Community leaders come together for babies
No questions asked

Wanda English Burnett

Monday morning, December 14 State Representative Cleo Duncan was at the Ripley County Courthouse on the first leg of her “No Questions Asked” press conference to increase public awareness of Indiana’s Safe Haven Law.

The Safe Haven Law means a distressed parent can give up an unwanted infant safely, legally and confidentially.

“At this blessed time of year we want to make sure parents who are in bad situations know they have an option,” Duncan noted.

Attending the press conference were Ripley County Sheriff Tom Grills, who represented law enforcement and Tim Putnam, president of Margaret Mary Community Hospital, Batesville - venues for parents to take a child. When Duncan asked both men what would happen when an infant is brought to them, they answered, “no questions asked.”

Another venue to leave a baby that cannot be cared for by its parents would be a fire station under the Safe Haven Law.

The infant must be less than 45 days old and show no signs of abuse.

The law protects the parent from arrest or prosecution for abandonment, requires no names or records, makes medical treatment and social services available to the birth mother, puts the child into the custody of the Department of Child Services - which means the child would be placed in a foster or pre-adoptive home.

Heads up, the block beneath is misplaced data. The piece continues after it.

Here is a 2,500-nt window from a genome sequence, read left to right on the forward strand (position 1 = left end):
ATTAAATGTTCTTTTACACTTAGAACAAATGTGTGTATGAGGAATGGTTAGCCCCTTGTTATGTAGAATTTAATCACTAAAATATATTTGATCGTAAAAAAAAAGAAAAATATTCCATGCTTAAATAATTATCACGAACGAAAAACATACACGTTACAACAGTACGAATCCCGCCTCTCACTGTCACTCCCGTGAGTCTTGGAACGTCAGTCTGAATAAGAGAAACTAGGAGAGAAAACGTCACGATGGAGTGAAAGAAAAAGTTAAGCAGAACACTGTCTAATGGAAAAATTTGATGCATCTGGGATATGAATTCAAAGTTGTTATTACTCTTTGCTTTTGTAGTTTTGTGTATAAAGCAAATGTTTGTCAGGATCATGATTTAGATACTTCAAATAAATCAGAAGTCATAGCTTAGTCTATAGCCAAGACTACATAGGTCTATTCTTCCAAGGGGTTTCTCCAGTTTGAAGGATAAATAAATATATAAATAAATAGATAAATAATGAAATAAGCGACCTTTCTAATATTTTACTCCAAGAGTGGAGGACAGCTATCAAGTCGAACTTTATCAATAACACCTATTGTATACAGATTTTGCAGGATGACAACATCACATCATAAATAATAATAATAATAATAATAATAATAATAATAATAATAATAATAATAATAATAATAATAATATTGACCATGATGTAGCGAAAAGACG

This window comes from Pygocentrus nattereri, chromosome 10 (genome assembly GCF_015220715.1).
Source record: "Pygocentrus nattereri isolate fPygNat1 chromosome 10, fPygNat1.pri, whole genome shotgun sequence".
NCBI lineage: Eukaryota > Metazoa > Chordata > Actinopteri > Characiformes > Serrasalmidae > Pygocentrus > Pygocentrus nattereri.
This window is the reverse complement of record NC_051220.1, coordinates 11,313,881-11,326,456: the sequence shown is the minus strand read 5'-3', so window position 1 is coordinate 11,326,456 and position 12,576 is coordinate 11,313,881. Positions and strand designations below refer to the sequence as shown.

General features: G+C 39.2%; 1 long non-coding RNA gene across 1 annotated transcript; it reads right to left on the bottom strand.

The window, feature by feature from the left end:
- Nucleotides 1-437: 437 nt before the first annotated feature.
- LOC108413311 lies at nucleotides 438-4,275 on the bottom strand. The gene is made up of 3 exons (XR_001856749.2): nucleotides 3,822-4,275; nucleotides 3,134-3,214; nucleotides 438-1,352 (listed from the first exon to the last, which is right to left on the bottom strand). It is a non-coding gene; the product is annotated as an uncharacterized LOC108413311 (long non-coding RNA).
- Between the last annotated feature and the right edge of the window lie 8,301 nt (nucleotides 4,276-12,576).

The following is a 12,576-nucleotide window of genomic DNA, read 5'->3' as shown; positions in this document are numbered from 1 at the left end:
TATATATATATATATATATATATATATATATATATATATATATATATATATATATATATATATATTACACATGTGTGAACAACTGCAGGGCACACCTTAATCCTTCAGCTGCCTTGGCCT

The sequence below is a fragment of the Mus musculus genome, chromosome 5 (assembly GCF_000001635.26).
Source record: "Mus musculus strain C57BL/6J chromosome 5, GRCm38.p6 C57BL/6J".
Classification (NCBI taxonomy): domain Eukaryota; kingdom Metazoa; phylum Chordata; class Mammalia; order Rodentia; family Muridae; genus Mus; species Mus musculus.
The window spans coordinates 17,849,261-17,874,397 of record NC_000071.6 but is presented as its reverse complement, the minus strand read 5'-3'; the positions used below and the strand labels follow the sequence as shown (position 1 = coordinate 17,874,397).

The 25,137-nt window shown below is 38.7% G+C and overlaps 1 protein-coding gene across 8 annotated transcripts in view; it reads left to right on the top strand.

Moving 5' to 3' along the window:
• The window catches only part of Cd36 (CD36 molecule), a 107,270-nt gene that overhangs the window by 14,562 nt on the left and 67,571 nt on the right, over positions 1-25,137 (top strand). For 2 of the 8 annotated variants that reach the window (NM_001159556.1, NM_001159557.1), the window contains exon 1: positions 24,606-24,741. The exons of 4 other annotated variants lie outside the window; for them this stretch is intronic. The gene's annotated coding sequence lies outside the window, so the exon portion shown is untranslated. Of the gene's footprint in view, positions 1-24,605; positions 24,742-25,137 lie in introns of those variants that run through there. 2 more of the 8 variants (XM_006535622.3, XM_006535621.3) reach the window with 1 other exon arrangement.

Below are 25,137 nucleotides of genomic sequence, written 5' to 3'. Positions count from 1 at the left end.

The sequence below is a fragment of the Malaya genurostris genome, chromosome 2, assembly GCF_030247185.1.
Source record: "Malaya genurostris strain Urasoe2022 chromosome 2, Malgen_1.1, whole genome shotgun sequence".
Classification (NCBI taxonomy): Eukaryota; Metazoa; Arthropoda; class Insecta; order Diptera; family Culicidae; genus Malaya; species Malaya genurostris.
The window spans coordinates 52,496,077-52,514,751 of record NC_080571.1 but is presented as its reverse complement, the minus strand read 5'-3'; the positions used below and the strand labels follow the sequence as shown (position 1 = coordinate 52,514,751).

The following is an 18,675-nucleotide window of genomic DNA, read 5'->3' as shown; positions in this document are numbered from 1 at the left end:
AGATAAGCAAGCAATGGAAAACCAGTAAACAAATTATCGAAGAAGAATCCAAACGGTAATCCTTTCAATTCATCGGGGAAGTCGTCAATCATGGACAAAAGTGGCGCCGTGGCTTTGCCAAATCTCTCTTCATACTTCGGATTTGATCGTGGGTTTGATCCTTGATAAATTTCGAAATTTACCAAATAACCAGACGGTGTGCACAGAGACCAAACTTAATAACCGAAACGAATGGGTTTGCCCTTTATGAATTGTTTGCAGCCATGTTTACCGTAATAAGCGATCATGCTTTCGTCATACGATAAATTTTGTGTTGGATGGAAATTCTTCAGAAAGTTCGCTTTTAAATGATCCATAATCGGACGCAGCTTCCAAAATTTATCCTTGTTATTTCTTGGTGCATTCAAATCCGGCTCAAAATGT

“We have so many good families waiting to adopt,” Duncan told those gathered on the first floor of the courthouse in Versailles. “There is never any reason for a baby to be abandoned.”

She went on to say that statistics show the majority of abandoned infants are born to young, unwed mothers, who hide their pregnancies and do not know what else to do. “Parenthood at any age is a daunting responsibility. For a young woman with few resources or support, the challenge can lead to panic and desperation.”

Duncan told how the law came about after a young woman left her baby at the entrance of Wishard Hospital in Indianapolis in a beautiful little sleeper. She thought someone would find it, but no body heard the baby and it froze to death. “You could see the little frozen tears on the baby,” Duncan tearfully noted.

“Now there is absolutely no reason for a panic stricken individual to abandon a baby,” she emphatically reminded those gathered. She reiterated the “no questions asked” campaign, saying it will keep children safe.
All 50 states now have Safe Haven laws, which have saved an estimated 1,000 infants nationwide.

Indiana has had the law in place since 2000 with the National Safe Haven Alliance reporting six lives saved. The sad news is 20 babies were illegally abandoned with seven babies dying.

If the Safe Haven Law is not followed, and a child is abandoned, felony charges can be filed. If the outcome is death for the infant, the punishment can range from 20 to 60 years in prison.

“We need to spread the word that parents have an option. They don’t have to ruin both their child’s life and their own,” Duncan concluded.

State Representative Cleo Duncan, pictured right, was bolstered by Sheriff Tom Grills and Tim Putnam, president of Margaret Mary Community Hospital, as she spoke about the Safe Haven Law in place to protect infants. The press conference dubbed "No questions asked" was held Monday morning in the Ripley County Courthouse first floor lobby.